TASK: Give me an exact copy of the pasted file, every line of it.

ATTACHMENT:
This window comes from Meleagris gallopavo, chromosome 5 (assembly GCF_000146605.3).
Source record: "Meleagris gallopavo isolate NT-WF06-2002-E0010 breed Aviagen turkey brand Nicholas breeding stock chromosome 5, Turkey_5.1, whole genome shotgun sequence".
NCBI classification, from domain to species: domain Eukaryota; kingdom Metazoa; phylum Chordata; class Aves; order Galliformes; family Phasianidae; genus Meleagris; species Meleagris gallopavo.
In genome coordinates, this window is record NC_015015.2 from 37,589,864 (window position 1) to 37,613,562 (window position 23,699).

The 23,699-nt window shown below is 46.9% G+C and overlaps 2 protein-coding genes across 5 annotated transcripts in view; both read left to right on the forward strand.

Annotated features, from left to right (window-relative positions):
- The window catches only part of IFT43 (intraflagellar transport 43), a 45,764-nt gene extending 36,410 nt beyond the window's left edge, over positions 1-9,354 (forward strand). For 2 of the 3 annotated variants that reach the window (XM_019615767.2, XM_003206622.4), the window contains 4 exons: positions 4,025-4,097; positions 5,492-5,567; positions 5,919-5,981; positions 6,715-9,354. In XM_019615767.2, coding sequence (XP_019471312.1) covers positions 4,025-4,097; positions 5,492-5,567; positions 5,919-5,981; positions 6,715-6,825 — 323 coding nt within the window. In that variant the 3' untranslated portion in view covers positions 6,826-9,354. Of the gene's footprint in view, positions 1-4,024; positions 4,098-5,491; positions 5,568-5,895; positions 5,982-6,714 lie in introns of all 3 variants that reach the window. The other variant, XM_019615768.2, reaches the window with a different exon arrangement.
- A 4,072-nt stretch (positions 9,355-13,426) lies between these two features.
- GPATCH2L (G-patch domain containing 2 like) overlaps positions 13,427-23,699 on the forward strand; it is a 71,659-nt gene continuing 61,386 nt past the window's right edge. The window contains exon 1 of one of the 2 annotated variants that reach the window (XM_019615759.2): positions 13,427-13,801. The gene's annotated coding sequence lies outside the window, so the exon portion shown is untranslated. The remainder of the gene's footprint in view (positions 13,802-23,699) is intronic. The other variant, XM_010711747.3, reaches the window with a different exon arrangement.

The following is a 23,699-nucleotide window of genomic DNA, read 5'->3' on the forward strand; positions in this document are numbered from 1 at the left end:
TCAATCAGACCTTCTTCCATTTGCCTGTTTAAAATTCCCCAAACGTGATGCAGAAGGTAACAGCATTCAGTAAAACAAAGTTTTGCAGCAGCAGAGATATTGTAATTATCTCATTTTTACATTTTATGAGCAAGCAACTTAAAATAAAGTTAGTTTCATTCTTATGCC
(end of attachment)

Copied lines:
This window comes from Meleagris gallopavo, chromosome 5 (assembly GCF_000146605.3).
Source record: "Meleagris gallopavo isolate NT-WF06-2002-E0010 breed Aviagen turkey brand Nicholas breeding stock chromosome 5, Turkey_5.1, whole genome shotgun sequence".
NCBI classification, from domain to species: domain Eukaryota; kingdom Metazoa; phylum Chordata; class Aves; order Galliformes; family Phasianidae; genus Meleagris; species Meleagris gallopavo.
In genome coordinates, this window is record NC_015015.2 from 37,589,864 (window position 1) to 37,613,562 (window position 23,699).

The 23,699-nt window shown below is 46.9% G+C and overlaps 2 protein-coding genes across 5 annotated transcripts in view; both read left to right on the forward strand.

Annotated features, from left to right (window-relative positions):
- The window catches only part of IFT43 (intraflagellar transport 43), a 45,764-nt gene extending 36,410 nt beyond the window's left edge, over positions 1-9,354 (forward strand). For 2 of the 3 annotated variants that reach the window (XM_019615767.2, XM_003206622.4), the window contains 4 exons: positions 4,025-4,097; positions 5,492-5,567; positions 5,919-5,981; positions 6,715-9,354. In XM_019615767.2, coding sequence (XP_019471312.1) covers positions 4,025-4,097; positions 5,492-5,567; positions 5,919-5,981; positions 6,715-6,825 — 323 coding nt within the window. In that variant the 3' untranslated portion in view covers positions 6,826-9,354. Of the gene's footprint in view, positions 1-4,024; positions 4,098-5,491; positions 5,568-5,895; positions 5,982-6,714 lie in introns of all 3 variants that reach the window. The other variant, XM_019615768.2, reaches the window with a different exon arrangement.
- A 4,072-nt stretch (positions 9,355-13,426) lies between these two features.
- GPATCH2L (G-patch domain containing 2 like) overlaps positions 13,427-23,699 on the forward strand; it is a 71,659-nt gene continuing 61,386 nt past the window's right edge. The window contains exon 1 of one of the 2 annotated variants that reach the window (XM_019615759.2): positions 13,427-13,801. The gene's annotated coding sequence lies outside the window, so the exon portion shown is untranslated. The remainder of the gene's footprint in view (positions 13,802-23,699) is intronic. The other variant, XM_010711747.3, reaches the window with a different exon arrangement.

The following is a 23,699-nucleotide window of genomic DNA, read 5'->3' on the forward strand; positions in this document are numbered from 1 at the left end:
TCAATCAGACCTTCTTCCATTTGCCTGTTTAAAATTCCCCAAACGTGATGCAGAAGGTAACAGCATTCAGTAAAACAAAGTTTTGCAGCAGCAGAGATATTGTAATTATCTCATTTTTACATTTTATGAGCAAGCAACTTAAAATAAAGTTAGTTTCATTCTTATGCC